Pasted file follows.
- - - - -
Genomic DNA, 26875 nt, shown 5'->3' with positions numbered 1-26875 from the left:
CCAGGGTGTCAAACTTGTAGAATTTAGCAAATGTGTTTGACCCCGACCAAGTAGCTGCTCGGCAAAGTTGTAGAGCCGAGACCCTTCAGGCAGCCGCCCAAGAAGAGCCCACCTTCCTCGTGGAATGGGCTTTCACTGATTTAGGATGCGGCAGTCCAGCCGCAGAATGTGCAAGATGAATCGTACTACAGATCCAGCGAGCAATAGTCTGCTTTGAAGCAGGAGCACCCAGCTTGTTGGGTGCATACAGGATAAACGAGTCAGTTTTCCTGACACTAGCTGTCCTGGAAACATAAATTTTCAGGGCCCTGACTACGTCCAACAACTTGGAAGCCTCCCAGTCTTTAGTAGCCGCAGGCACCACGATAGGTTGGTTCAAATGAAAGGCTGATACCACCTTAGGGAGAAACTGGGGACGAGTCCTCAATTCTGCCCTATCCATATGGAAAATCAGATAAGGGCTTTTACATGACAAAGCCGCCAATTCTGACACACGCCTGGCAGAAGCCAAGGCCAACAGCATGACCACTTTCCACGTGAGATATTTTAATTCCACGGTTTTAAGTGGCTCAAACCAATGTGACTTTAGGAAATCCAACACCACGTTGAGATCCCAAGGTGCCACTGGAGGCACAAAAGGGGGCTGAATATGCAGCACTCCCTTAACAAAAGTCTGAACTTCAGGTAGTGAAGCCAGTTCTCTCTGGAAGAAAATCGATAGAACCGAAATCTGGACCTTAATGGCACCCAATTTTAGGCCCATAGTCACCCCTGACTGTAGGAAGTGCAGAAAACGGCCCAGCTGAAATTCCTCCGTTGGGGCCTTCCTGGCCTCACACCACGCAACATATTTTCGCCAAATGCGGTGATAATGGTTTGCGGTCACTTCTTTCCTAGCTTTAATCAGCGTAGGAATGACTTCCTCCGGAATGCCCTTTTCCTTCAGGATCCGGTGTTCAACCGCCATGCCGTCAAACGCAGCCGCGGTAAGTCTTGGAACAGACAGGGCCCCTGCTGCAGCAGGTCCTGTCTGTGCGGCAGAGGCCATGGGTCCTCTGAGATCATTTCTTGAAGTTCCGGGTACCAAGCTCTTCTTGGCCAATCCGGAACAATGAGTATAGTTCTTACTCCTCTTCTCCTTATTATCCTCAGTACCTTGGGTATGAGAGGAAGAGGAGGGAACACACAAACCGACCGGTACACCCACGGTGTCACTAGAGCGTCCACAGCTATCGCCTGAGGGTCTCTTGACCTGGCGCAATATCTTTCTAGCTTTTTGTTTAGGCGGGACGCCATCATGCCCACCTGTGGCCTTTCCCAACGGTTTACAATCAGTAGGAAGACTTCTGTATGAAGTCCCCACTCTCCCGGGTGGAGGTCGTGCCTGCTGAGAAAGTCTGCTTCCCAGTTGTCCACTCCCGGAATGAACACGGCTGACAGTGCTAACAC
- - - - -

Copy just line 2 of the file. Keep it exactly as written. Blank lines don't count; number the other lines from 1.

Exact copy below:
CCAGGGTGTCAAACTTGTAGAATTTAGCAAATGTGTTTGACCCCGACCAAGTAGCTGCTCGGCAAAGTTGTAGAGCCGAGACCCTTCAGGCAGCCGCCCAAGAAGAGCCCACCTTCCTCGTGGAATGGGCTTTCACTGATTTAGGATGCGGCAGTCCAGCCGCAGAATGTGCAAGATGAATCGTACTACAGATCCAGCGAGCAATAGTCTGCTTTGAAGCAGGAGCACCCAGCTTGTTGGGTGCATACAGGATAAACGAGTCAGTTTTCCTGACACTAGCTGTCCTGGAAACATAAATTTTCAGGGCCCTGACTACGTCCAACAACTTGGAAGCCTCCCAGTCTTTAGTAGCCGCAGGCACCACGATAGGTTGGTTCAAATGAAAGGCTGATACCACCTTAGGGAGAAACTGGGGACGAGTCCTCAATTCTGCCCTATCCATATGGAAAATCAGATAAGGGCTTTTACATGACAAAGCCGCCAATTCTGACACACGCCTGGCAGAAGCCAAGGCCAACAGCATGACCACTTTCCACGTGAGATATTTTAATTCCACGGTTTTAAGTGGCTCAAACCAATGTGACTTTAGGAAATCCAACACCACGTTGAGATCCCAAGGTGCCACTGGAGGCACAAAAGGGGGCTGAATATGCAGCACTCCCTTAACAAAAGTCTGAACTTCAGGTAGTGAAGCCAGTTCTCTCTGGAAGAAAATCGATAGAACCGAAATCTGGACCTTAATGGCACCCAATTTTAGGCCCATAGTCACCCCTGACTGTAGGAAGTGCAGAAAACGGCCCAGCTGAAATTCCTCCGTTGGGGCCTTCCTGGCCTCACACCACGCAACATATTTTCGCCAAATGCGGTGATAATGGTTTGCGGTCACTTCTTTCCTAGCTTTAATCAGCGTAGGAATGACTTCCTCCGGAATGCCCTTTTCCTTCAGGATCCGGTGTTCAACCGCCATGCCGTCAAACGCAGCCGCGGTAAGTCTTGGAACAGACAGGGCCCCTGCTGCAGCAGGTCCTGTCTGTGCGGCAGAGGCCATGGGTCCTCTGAGATCATTTCTTGAAGTTCCGGGTACCAAGCTCTTCTTGGCCAATCCGGAACAATGAGTATAGTTCTTACTCCTCTTCTCCTTATTATCCTCAGTACCTTGGGTATGAGAGGAAGAGGAGGGAACACACAAACCGACCGGTACACCCACGGTGTCACTAGAGCGTCCACAGCTATCGCCTGAGGGTCTCTTGACCTGGCGCAATATCTTTCTAGCTTTTTGTTTAGGCGGGACGCCATCATGCCCACCTGTGGCCTTTCCCAACGGTTTACAATCAGTAGGAAGACTTCTGTATGAAGTCCCCACTCTCCCGGGTGGAGGTCGTGCCTGCTGAGAAAGTCTGCTTCCCAGTTGTCCACTCCCGGAATGAACACGGCTGACAGTGCTAACAC